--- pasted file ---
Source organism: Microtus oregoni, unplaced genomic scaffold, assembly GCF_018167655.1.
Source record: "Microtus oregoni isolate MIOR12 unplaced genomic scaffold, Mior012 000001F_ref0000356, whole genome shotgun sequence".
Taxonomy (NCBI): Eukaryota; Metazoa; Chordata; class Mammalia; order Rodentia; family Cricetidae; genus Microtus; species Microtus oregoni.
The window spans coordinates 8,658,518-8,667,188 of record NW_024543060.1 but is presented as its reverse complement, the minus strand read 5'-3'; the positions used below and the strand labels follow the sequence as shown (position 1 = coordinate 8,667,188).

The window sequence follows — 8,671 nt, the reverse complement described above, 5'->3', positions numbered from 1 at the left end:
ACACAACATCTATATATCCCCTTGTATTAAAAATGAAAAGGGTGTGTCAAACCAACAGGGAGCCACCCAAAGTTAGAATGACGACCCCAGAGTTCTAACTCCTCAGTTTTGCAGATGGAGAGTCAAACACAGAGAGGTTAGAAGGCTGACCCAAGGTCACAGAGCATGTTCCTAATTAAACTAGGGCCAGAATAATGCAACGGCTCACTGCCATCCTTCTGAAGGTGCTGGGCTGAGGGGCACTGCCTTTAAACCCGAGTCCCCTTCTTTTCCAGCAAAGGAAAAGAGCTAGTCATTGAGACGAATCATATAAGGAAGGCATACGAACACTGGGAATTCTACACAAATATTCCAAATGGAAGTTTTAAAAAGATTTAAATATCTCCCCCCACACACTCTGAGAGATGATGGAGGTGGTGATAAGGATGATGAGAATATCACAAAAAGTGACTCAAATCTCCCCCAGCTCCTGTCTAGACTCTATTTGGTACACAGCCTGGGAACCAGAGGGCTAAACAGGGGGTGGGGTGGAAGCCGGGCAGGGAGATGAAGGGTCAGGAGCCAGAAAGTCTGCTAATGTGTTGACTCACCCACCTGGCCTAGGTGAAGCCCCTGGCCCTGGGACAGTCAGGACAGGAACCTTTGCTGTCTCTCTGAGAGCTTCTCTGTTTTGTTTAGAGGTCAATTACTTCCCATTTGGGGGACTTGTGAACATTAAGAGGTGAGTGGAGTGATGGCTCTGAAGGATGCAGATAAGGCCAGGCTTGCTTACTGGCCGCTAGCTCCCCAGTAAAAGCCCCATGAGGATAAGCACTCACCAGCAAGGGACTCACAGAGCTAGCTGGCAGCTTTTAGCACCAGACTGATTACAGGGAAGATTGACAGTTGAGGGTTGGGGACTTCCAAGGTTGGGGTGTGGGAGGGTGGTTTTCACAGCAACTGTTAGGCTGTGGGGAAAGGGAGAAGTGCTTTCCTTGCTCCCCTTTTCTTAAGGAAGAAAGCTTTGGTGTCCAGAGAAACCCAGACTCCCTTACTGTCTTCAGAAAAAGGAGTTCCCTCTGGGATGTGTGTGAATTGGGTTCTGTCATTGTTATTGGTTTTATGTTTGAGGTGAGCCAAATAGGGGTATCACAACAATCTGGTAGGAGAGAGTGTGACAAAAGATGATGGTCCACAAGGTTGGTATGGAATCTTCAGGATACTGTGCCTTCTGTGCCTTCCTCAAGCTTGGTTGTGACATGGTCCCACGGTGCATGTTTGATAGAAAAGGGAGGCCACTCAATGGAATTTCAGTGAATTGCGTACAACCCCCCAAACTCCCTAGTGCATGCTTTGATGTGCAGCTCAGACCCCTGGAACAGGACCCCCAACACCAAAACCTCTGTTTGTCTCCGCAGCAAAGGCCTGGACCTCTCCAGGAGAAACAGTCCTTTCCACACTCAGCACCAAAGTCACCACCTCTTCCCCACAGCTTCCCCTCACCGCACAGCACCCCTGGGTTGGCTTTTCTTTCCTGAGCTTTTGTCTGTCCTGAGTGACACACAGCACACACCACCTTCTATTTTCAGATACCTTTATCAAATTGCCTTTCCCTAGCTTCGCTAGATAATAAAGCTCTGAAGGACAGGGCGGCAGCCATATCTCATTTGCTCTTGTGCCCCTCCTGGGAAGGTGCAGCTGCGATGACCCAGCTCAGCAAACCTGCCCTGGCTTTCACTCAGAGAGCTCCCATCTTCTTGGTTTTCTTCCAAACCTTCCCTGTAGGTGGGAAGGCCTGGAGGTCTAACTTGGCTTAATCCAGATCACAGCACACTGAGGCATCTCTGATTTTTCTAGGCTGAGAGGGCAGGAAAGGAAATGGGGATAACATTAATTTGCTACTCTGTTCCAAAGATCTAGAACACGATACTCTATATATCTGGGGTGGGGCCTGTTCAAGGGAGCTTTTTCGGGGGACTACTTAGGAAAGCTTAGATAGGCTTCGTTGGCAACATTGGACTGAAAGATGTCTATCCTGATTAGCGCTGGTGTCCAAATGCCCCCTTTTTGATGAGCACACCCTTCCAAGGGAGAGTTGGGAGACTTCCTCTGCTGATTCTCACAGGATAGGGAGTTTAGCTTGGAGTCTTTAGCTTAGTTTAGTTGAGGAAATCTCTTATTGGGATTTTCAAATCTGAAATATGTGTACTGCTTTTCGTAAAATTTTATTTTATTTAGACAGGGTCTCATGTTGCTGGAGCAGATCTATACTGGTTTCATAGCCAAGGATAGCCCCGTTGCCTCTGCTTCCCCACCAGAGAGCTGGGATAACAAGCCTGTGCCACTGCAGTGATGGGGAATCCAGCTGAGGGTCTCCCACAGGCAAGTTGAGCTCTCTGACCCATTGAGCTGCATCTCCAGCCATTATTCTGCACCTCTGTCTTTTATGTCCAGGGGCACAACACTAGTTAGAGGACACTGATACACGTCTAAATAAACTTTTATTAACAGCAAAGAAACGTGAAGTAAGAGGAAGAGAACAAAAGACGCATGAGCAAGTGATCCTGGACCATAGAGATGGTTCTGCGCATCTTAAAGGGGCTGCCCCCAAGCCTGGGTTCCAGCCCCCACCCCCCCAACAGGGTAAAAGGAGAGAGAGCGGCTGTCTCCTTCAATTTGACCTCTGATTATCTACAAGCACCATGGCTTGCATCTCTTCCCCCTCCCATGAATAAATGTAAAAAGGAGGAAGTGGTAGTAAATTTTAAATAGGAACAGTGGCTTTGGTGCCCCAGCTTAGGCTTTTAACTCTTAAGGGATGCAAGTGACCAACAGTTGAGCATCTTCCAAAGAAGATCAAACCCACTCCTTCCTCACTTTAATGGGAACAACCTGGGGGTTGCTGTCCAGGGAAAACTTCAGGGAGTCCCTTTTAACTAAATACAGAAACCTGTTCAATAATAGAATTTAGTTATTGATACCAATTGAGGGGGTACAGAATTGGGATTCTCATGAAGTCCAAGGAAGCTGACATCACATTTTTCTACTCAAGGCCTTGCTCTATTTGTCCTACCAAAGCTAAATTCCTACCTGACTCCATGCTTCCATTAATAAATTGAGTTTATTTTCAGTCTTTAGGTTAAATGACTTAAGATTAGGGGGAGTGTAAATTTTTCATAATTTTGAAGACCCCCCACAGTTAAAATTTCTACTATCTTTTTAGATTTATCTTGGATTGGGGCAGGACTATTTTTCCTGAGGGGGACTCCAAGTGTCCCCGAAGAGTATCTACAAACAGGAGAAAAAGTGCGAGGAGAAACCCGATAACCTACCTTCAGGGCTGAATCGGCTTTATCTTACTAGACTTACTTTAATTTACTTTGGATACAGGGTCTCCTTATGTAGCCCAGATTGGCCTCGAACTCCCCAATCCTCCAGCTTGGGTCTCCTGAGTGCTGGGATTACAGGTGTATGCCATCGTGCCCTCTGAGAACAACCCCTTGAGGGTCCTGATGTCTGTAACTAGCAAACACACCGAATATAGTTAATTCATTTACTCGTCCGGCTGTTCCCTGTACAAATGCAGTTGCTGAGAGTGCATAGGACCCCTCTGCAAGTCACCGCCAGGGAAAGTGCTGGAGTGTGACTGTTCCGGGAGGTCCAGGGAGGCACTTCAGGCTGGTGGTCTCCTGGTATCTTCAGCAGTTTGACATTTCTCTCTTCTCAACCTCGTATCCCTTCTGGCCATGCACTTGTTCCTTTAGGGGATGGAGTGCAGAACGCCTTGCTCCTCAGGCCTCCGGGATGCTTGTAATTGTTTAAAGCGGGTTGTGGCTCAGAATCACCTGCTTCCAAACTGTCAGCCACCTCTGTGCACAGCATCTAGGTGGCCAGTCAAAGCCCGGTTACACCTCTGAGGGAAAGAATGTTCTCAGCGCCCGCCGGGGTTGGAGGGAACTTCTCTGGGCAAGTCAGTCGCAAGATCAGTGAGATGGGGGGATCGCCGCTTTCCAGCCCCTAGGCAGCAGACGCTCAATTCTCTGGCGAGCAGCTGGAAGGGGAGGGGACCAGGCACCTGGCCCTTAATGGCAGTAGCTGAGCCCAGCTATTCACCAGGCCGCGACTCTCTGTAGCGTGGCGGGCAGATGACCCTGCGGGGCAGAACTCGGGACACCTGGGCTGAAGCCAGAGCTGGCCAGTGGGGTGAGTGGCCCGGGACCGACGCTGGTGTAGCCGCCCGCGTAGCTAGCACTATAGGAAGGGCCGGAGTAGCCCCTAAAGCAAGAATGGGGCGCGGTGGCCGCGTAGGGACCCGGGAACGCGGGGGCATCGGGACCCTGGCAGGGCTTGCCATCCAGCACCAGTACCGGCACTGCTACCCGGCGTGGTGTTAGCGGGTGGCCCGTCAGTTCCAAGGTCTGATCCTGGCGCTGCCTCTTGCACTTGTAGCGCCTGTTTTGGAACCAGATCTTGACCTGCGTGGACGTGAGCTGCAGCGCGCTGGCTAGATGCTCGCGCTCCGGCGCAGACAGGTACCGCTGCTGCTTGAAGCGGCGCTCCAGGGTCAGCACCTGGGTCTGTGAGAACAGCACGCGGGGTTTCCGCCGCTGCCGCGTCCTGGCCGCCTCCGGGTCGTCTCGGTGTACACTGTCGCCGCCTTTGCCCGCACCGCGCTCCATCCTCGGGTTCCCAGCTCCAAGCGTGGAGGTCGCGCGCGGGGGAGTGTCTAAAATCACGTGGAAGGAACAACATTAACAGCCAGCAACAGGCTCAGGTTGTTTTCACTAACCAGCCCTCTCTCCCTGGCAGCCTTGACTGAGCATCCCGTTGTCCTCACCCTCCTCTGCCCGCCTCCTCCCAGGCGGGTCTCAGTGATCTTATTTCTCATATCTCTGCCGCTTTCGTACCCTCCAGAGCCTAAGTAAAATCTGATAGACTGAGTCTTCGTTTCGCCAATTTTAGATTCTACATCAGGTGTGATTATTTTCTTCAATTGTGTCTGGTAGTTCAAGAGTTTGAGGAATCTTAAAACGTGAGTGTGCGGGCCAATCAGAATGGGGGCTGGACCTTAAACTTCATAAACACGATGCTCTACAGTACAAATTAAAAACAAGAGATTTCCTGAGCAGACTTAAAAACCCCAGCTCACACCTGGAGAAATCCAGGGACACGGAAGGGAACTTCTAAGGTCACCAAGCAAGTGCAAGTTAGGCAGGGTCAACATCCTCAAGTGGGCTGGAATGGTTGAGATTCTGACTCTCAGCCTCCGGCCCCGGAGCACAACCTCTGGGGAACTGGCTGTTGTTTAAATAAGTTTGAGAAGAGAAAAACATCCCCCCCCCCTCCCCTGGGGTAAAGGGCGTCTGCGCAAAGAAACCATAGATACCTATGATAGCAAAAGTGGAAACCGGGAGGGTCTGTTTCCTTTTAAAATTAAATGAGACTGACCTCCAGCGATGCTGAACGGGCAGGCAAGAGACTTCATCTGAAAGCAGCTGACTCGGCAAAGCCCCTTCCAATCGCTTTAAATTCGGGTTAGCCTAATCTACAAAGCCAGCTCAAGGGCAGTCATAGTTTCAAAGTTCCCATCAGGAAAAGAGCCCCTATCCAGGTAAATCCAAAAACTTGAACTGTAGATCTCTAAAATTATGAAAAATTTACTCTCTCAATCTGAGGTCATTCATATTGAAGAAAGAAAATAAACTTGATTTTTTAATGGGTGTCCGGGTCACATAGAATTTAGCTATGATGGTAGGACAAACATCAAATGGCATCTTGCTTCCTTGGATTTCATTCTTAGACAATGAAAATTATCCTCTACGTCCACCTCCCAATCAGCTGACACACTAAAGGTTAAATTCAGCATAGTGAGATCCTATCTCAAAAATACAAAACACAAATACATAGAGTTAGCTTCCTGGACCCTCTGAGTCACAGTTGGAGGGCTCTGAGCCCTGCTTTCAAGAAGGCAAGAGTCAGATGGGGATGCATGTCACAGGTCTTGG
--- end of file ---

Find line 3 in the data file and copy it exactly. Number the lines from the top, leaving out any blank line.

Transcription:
Taxonomy (NCBI): Eukaryota; Metazoa; Chordata; class Mammalia; order Rodentia; family Cricetidae; genus Microtus; species Microtus oregoni.